I’m convinced poverty is a disease, and that the cure is education. It’s not too late for me and it’s not too late for you. We can learn about money. There are non-profits with a mission of teaching how to handle money. Every community college offers a non-credit course on personal finance. There are even videos on YouTube, if you don’t want people to know that you’re trying to change how you handle what little money you have.
More importantly, we can change how we feel about money.
Where I come from, there is this foggy culture of cool poverty and lack that I got sucked into. I saw people with money as the bad guys, the developers and trust fund babies who take old neighborhoods away from the artists who made the good old days so fun to begin with.
We artsy-fartsy types don’t fight back, we don’t feel powerful enough to. Instead, we just keep living with more and more people, diving in more dumpsters, planting more gardens for food. And while that’s great—we are so creative and resourceful that we can survive in a changing landscape—we aren’t fixing the root problem.
Now I say, embrace the Money. Love the Money coming in from those California rich bitches and Trustafarians; hold out your hands and let it fall into your pockets. If you’re a part-time barista, go get more work and save. If you’re an artist, charge more for your art, your sculpture, or your show.
Your rent is going up, and most of your seven roommates aren't going to read this article.
Editor’s note: Kristine originally wrote this in 2019. Her life is a bit different now. I’ll invite her back to explain more.
7 other things worth knowing today
Anguished survivors of the Parkland school shooting and grieving relatives of victims faced the gunman in court before he’s sentenced to life in prison, testifying Tuesday about the loved ones and sense of security he stole from them, and expressing anger over a jury’s decision not to recommend he be put to death. “You don’t know me, but you tried to kill me,” teacher Stacey Lippel told Nikolas Cruz, who attended court in a red prison jumpsuit, thick eyeglasses and a medical mask. (CNN)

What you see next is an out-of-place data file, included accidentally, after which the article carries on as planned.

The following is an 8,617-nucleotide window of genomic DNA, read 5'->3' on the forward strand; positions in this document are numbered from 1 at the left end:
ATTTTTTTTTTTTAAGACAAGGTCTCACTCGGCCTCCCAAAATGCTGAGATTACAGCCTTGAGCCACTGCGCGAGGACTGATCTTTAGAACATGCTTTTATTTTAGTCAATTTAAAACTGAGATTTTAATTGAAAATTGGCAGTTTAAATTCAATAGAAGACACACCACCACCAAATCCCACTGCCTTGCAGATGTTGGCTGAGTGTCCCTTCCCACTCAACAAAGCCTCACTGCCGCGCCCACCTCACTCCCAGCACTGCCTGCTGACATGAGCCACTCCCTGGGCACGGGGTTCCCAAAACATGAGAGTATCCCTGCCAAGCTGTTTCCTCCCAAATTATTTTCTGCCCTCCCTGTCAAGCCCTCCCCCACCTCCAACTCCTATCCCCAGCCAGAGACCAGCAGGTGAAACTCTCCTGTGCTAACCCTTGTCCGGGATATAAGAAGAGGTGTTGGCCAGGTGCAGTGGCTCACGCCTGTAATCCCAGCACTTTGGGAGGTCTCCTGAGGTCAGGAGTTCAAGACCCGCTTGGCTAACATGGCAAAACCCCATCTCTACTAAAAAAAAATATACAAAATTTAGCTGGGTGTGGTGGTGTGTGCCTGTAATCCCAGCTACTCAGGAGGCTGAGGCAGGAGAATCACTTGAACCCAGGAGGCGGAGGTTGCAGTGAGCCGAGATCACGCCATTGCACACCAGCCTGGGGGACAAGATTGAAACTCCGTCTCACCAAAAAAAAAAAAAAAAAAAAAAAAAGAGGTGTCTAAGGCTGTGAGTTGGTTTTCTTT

A rare ‘first edition’ copy of U.S. Constitution is expected to sell for up to $30 million. Separately (obviously), the e original mechanical model from ET is going on sale as part of 40th anniversary celebrations. Estimated winning bid? $3 million. (Fortune, The Guardian)
Elon Musk is tweeting about a plan to charge $8 a month for people to keep their “verified blue checkmarks” on Twitter, and got into a back and forth with author Stephen King about it. (King: "F--- that, they should pay me.") (Hollywood Reporter)
Air travel demand is showing no sign of easing, but Airbus and Boeing are struggling to hand over planes on time, a trend that’s limiting airline growth and keeping fares high. Examples: JetBlue says it was supposed to receive 29 planes from Airbus next year but will only get about 22; American expects to take delivery of 19 Boeing 737 Max 8 planes in 2023, compared with 27 it previously expected. (CNBC)
Food prices are through the roof. So are corporate profits. Example: PepsiCo, whose prices for its drinks and chips were up 17 percent in the latest quarter from year-earlier levels, reported that its third-quarter profit grew more than 20 percent. (NYT)
U.S. News came out with its list of best places to retire in the USA. Number 1, for reasons I don't understand: Lancaster, PA. (US News)
Julie Powell, the writer whose decision to spend a year cooking every recipe in Julia Child’s “Mastering the Art of French Cooking” led to a popular food blog and a movie starring Meryl Streep, died on Oct. 26 at her home in Olivebridge, in upstate New York. She was 49. Her husband, Eric Powell, said the cause was cardiac arrest. (NYT)
Thanks for reading. Photo credit: Pixabay. Thanks again to Kristine Levine. See you in the comments!